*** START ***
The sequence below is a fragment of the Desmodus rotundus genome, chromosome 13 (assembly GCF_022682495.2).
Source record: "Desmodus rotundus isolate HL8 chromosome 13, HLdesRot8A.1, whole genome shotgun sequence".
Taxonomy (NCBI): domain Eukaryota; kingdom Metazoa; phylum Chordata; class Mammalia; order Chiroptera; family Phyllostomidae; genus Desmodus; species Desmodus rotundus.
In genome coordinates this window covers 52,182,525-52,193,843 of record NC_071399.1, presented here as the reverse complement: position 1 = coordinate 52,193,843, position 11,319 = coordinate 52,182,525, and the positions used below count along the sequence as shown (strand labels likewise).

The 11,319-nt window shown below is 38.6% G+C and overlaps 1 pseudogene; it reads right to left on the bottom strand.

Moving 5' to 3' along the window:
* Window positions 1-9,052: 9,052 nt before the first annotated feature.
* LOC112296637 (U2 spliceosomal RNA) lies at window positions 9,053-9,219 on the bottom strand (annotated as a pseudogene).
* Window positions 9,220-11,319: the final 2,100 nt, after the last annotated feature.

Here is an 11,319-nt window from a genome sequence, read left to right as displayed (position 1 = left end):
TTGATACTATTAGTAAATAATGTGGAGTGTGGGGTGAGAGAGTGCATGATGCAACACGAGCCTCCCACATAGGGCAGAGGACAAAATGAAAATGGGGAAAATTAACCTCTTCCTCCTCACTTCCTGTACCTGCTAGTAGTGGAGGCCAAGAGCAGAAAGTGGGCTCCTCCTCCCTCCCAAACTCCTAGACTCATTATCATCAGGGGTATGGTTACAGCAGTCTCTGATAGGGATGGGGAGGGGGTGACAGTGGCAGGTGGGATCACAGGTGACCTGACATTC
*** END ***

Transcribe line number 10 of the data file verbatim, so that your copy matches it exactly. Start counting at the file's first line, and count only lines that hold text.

Here is an 11,319-nt window from a genome sequence, read left to right as displayed (position 1 = left end):